My husband Greg’s great grandfather was Ebenezer Henry Sullivan, born at Gheringhap near Geelong on 7 August 1863. Ebenezer’s father was William Sullivan, aged about 24 years, a Londoner. His mother was Matilda Sullivan nee Darby, age 18, born in New Zealand. The birth of Ebenezer was registered on 3 September 1863 by his grandmother Matilda Hughes of Gheringhap; there were no other children from the marriage at that time.
William Sullivan labourer and Matilda Frances Hughes (in fact Matilda Darby, for her stepfather was David Hughes) both of Gheringhap, had been married on 6 October 1862.
In 1861, two years previously, Matilda had given birth to a child, Eleazer surnamed Hughes, by a different father. The baby Eleazar was farmed out, cared for by a woman in the country—a ‘nurse’—for 5 shillings a week.
Six months after their marriage, a few months before Ebenezer Henry was born, Matilda was deserted by her new husband. About a year later, on 12 June 1865, Matilda gave birth to a third child, given the name Margaret Maria Sullivan. The father, she said, was William Sullivan, who had ‘visited’ her twice since their separation.
Matilda Sullivan worked at Geelong Hospital. Her two younger children were cared for by their grandmother.
On 20 November 1865 Margaret Maria Sullivan died, four months old. At the inquest, medical opinion was that the baby had starved to death, and the jury returned a verdict of manslaughter against the grandmother [Matilda Hughes], and the mother [Matilda Sullivan], as being an accessory to it.
In April 1866 Matilda Hughes and her daughter Matilda Sullivan were called upon to surrender to their bail, but they did not answer to their names. I have found no further trace of Matilda Sullivan née Darby.
On 28 May 1866 the Geelong Advertiser reported on the case of Mary Sullivan, an unmarried mother of three, who was charged with stealing. Mary was sentenced to 14 days imprisonment. A “poor old woman” who lived in the house with Mary was left in charge of these children and another child who had been abandoned by another woman named Sullivan. I do not know if this Mary Sullivan is connected to William.
On the 15th May 1866 there had been another report in the Geelong Advertiser of a child and a young woman called Sullivan:
The attention of the Bench was again called, yesterday, to the case of the young child left in the care of a woman named Sullivan, who now seeks to shift the responsibility she undertook to Mr Hughes, the stepfather of the mother. Mr Hughes appeared in the Court and refused the charge of the child, who, he said, had been placed collusively by the mother with the woman, with a foregone intent to abandon it. He had undertaken the care and education of an elder child to save his stepdaughter from shame; but her subsequent career had been of a nature to preclude any further favourable consideration of her conduct. She had been twice married, and her husband had left her, and was supposed to have gone to New Zealand, whence no tidings were heard of him, and she had recently left Geelong with some man with whom she had formed an intimacy, and had deserted her children, leaving the one in question with the woman Sullivan, who had been pre paid for its keep for a fortnight, at the end of which time it was planned that the child should be left with the stepfather, a scheme that was defeated by Constable Collins, who saw the woman depositing the child at the stepfather’s premises, and warned her of the consequences of the act. The Bench refused the application of the woman Sullivan, who avows that she will not keep the child any longer. A warrant will be issued for the apprehension of the mother, who, it will be remembered, was the parent of the infant upon, whom an inquest was held at Ashby some time ago.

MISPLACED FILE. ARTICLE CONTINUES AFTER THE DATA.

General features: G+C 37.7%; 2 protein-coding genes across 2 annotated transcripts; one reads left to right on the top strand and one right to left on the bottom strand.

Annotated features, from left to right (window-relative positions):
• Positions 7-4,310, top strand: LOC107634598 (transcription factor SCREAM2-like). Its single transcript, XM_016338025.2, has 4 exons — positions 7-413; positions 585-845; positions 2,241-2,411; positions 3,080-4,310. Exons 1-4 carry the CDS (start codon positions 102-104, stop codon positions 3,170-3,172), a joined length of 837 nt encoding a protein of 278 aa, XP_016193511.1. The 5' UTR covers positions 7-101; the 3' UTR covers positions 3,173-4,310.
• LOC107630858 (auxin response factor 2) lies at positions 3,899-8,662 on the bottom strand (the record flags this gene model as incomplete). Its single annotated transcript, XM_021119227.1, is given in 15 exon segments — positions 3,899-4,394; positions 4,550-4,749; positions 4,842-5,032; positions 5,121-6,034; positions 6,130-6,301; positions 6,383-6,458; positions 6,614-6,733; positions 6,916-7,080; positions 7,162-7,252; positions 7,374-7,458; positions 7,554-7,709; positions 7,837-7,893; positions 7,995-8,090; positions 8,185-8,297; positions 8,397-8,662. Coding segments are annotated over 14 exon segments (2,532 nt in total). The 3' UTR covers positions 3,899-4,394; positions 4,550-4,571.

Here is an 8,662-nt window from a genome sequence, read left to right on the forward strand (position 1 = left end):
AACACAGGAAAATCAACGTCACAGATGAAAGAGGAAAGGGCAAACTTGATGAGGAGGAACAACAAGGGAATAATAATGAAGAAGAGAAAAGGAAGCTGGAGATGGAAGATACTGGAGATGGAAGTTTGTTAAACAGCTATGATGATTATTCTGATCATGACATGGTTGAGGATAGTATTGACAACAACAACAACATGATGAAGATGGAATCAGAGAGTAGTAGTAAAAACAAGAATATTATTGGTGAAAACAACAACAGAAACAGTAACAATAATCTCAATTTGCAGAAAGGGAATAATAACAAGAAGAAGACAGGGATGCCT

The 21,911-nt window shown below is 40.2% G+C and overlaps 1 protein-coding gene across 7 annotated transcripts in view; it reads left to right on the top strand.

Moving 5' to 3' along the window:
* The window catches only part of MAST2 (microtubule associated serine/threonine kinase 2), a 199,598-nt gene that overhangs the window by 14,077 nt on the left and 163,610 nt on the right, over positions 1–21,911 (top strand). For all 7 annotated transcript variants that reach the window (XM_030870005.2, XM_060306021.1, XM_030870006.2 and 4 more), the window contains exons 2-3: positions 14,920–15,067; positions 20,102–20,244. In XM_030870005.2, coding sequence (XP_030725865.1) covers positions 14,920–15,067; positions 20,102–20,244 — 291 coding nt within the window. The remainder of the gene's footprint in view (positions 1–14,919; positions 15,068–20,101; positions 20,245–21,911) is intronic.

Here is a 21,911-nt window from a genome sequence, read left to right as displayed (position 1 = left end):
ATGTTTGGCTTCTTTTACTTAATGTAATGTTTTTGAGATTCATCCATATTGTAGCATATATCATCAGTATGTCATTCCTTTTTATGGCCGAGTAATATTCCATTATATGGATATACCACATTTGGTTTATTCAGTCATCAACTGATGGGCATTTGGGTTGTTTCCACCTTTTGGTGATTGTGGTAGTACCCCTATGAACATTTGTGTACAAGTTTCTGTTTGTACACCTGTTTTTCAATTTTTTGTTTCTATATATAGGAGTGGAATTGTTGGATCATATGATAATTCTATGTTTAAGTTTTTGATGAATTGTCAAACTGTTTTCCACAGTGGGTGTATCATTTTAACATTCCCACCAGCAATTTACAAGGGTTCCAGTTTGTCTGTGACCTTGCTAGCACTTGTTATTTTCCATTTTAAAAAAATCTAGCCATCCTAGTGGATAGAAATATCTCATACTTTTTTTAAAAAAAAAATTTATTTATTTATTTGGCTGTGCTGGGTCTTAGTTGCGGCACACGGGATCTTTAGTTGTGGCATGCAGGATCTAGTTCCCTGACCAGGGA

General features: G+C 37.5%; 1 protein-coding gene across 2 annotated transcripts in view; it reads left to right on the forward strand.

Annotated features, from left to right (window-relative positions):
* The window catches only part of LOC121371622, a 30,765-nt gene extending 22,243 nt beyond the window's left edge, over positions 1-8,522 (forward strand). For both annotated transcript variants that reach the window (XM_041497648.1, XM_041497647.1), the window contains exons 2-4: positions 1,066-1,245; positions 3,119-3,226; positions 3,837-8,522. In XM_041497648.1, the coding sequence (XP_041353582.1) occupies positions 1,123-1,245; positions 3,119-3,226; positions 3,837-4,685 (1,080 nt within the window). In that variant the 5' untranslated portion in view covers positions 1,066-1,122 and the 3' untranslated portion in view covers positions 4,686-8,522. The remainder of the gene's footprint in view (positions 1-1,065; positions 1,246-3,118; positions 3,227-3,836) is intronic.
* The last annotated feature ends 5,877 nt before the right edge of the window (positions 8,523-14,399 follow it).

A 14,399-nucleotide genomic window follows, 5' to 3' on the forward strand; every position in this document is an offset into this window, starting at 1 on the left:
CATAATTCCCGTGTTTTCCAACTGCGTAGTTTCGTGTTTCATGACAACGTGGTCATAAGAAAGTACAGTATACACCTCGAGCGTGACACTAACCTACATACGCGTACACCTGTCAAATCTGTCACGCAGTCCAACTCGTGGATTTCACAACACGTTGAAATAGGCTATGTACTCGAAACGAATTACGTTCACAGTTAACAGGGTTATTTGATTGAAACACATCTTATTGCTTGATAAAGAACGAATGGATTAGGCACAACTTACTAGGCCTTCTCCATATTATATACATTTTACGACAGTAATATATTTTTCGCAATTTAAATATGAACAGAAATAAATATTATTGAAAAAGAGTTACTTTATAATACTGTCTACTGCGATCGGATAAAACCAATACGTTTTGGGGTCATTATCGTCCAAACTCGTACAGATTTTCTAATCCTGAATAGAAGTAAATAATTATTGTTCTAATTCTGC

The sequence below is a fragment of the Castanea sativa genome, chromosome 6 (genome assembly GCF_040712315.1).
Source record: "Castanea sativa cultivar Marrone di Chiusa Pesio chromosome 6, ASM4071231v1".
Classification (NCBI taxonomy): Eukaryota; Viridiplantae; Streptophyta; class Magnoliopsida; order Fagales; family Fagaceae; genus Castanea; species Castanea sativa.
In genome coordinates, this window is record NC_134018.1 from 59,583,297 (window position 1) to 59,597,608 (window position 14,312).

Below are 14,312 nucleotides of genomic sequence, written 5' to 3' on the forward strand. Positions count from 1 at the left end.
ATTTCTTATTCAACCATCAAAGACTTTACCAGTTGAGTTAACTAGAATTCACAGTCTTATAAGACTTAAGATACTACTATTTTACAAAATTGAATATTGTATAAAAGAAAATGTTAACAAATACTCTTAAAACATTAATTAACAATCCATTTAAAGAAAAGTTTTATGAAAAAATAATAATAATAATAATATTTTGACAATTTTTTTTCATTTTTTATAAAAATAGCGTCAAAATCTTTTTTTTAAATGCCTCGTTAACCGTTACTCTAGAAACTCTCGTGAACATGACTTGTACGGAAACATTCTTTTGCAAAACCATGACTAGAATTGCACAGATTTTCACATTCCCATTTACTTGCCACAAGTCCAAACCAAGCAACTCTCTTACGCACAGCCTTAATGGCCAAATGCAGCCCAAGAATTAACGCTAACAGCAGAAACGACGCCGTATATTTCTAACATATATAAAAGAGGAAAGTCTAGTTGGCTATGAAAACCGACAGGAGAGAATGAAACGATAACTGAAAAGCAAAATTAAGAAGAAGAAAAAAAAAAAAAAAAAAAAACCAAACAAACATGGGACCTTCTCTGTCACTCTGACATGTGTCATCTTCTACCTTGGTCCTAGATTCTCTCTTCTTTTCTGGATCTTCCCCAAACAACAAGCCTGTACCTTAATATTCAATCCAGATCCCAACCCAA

On 11 June 1866 Henry Sullivan, whose parents had deserted him, was committed as a state ward to Geelong Orphanage. His birthdate was given as 1862 but in fact he had been born in 1863, so he was a little less three years old. He was blind in one eye; family stories have this the result of a magpie attack.
On 23 June 1873 Henry Sullivan was recommitted for a further five years.
On 28 April 1876 Henry Sullivan was licensed out to Mr Jas M Jenkins, a market gardener in Moorabbin.
On 28 May 1878 Henry Sullivan was licensed out to Mr Wm George of 72 Brunswick St Fitzroy for one month at 4/- per week.
On 23 June 1878 Henry Sullivan was discharged as a state ward. He was just under 15 years old.
Henry continued to work as a gardener. He married Anne Morley on 17 February 1887 in Victoria. They had five children and 27 grandchildren. He died on 1 June 1943 in Victoria at the age of 79, and was buried in Cheltenham Cemetery.